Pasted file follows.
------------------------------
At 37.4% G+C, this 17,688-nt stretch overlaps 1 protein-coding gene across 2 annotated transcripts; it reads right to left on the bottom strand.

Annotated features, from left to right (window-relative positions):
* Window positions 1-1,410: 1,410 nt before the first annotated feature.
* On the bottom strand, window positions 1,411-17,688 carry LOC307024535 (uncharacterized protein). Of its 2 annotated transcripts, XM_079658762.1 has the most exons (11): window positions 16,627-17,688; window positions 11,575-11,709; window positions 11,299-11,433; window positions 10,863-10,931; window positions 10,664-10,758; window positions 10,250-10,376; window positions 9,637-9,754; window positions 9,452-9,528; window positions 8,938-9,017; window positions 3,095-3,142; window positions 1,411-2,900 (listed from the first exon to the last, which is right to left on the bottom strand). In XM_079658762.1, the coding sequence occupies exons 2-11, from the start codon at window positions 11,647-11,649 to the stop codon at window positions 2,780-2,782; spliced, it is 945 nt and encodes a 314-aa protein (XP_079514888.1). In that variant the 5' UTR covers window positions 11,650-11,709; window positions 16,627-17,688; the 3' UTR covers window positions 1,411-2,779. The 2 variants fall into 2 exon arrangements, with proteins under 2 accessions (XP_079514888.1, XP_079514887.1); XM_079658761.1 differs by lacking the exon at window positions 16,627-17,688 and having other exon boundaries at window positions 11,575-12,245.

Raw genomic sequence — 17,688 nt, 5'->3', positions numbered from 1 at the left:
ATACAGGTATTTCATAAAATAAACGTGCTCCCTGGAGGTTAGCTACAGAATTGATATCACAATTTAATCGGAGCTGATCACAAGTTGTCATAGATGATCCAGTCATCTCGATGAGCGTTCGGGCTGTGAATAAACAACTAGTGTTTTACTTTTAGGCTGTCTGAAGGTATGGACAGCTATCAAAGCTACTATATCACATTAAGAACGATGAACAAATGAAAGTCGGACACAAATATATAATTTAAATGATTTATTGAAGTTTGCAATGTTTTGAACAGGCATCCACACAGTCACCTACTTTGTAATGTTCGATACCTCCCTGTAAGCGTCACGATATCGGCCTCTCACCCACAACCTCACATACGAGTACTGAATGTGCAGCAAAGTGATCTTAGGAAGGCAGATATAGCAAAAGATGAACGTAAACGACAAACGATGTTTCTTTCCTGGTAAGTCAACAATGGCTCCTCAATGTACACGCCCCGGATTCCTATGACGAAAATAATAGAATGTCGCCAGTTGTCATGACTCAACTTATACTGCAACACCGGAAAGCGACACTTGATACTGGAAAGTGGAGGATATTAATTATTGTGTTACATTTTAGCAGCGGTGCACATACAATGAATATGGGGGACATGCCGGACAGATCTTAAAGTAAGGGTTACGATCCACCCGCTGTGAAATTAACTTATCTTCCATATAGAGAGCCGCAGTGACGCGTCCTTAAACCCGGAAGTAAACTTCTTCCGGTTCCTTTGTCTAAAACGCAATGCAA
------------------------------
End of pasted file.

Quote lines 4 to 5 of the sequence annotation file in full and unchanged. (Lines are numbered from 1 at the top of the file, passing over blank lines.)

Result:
* On the bottom strand, window positions 1,411-17,688 carry LOC307024535 (uncharacterized protein). Of its 2 annotated transcripts, XM_079658762.1 has the most exons (11): window positions 16,627-17,688; window positions 11,575-11,709; window positions 11,299-11,433; window positions 10,863-10,931; window positions 10,664-10,758; window positions 10,250-10,376; window positions 9,637-9,754; window positions 9,452-9,528; window positions 8,938-9,017; window positions 3,095-3,142; window positions 1,411-2,900 (listed from the first exon to the last, which is right to left on the bottom strand). In XM_079658762.1, the coding sequence occupies exons 2-11, from the start codon at window positions 11,647-11,649 to the stop codon at window positions 2,780-2,782; spliced, it is 945 nt and encodes a 314-aa protein (XP_079514888.1). In that variant the 5' UTR covers window positions 11,650-11,709; window positions 16,627-17,688; the 3' UTR covers window positions 1,411-2,779. The 2 variants fall into 2 exon arrangements, with proteins under 2 accessions (XP_079514888.1, XP_079514887.1); XM_079658761.1 differs by lacking the exon at window positions 16,627-17,688 and having other exon boundaries at window positions 11,575-12,245.

Raw genomic sequence — 17,688 nt, 5'->3', positions numbered from 1 at the left: